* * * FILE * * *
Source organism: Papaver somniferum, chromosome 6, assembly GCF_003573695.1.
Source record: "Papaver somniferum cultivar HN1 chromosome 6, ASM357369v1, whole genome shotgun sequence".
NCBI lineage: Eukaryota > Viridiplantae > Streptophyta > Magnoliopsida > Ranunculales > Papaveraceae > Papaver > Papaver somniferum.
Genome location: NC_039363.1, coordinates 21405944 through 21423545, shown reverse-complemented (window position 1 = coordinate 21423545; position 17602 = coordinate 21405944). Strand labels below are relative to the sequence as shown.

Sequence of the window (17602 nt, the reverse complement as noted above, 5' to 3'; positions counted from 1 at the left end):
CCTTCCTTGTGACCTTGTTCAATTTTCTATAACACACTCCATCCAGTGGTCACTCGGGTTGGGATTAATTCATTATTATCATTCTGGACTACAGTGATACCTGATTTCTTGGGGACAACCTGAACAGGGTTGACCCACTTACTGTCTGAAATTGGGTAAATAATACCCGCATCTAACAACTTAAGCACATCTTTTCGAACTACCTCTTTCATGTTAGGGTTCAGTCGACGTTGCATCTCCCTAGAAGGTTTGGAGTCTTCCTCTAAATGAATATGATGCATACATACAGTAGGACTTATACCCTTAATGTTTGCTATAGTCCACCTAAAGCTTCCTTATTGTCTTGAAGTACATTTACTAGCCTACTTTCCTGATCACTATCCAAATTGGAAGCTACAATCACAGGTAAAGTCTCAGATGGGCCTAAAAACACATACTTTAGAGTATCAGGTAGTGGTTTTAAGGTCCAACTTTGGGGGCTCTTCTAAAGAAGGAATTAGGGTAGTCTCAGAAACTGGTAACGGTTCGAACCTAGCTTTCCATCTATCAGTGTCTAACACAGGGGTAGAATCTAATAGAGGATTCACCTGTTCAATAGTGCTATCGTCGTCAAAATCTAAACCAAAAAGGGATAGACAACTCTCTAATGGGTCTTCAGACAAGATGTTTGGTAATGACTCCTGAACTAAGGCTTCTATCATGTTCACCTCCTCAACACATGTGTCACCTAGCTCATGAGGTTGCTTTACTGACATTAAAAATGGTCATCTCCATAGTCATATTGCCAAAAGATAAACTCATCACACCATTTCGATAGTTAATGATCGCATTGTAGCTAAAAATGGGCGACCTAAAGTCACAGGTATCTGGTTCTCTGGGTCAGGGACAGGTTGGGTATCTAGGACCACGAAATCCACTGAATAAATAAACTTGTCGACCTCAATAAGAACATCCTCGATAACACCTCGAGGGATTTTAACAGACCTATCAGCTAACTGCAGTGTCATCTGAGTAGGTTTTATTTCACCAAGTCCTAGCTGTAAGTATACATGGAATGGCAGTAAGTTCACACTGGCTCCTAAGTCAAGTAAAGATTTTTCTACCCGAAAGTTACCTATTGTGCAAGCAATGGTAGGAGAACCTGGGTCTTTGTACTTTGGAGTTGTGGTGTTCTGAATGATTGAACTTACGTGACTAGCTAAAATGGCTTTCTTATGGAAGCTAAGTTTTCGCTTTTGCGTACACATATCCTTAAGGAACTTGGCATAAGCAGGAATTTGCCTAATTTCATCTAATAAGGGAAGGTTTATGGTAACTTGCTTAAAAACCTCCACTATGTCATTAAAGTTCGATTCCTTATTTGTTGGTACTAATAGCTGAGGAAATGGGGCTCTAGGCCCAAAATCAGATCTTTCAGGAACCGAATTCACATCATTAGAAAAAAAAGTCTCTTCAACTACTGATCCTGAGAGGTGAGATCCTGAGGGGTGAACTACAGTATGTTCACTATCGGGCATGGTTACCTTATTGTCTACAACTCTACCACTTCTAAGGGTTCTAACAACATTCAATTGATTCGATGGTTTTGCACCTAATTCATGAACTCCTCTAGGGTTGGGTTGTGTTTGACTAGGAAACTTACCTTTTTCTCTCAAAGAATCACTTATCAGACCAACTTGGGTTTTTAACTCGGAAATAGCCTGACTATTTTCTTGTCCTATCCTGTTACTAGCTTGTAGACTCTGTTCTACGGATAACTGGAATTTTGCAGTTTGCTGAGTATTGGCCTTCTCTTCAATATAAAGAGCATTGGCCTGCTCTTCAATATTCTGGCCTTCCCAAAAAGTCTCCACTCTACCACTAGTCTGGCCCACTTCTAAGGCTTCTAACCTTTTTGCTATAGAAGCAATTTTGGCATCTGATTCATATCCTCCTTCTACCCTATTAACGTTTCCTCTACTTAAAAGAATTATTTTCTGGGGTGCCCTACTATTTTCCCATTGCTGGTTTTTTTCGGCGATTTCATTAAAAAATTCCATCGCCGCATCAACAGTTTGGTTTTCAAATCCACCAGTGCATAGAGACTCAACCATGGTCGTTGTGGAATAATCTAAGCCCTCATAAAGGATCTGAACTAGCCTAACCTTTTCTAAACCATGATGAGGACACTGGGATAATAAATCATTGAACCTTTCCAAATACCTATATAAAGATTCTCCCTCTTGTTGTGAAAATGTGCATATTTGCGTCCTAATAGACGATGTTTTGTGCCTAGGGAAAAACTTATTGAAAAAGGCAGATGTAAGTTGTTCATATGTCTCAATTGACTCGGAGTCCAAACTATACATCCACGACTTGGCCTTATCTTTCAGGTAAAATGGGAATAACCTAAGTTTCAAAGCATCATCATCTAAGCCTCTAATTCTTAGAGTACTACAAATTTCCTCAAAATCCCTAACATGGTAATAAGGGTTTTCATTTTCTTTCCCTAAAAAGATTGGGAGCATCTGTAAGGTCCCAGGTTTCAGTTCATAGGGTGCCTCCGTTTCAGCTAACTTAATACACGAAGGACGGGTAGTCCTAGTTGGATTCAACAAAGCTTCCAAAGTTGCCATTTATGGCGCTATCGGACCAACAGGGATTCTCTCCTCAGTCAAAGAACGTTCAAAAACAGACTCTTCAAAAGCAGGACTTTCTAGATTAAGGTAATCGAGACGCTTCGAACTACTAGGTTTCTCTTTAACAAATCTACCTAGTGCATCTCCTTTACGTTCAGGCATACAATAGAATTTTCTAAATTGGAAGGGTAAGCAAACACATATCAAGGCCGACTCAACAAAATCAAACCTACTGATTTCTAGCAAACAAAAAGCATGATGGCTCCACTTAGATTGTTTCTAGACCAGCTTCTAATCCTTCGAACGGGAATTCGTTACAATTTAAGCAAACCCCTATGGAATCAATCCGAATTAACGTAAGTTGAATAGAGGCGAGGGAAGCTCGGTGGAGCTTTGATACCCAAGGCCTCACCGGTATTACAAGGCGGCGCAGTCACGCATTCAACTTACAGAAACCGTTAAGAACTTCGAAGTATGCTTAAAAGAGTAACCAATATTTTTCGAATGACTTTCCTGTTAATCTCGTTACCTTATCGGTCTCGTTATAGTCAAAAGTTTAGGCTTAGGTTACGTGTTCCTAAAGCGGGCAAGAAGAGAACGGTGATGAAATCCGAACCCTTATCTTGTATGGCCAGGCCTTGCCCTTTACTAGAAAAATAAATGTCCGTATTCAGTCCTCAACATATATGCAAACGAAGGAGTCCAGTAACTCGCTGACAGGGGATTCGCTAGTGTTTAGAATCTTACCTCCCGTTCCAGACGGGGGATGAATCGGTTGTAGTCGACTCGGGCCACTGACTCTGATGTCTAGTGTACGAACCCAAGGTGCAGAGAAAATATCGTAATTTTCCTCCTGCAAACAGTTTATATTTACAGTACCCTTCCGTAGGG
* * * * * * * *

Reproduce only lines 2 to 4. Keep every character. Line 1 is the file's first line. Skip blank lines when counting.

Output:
Source record: "Papaver somniferum cultivar HN1 chromosome 6, ASM357369v1, whole genome shotgun sequence".
NCBI lineage: Eukaryota > Viridiplantae > Streptophyta > Magnoliopsida > Ranunculales > Papaveraceae > Papaver > Papaver somniferum.
Genome location: NC_039363.1, coordinates 21405944 through 21423545, shown reverse-complemented (window position 1 = coordinate 21423545; position 17602 = coordinate 21405944). Strand labels below are relative to the sequence as shown.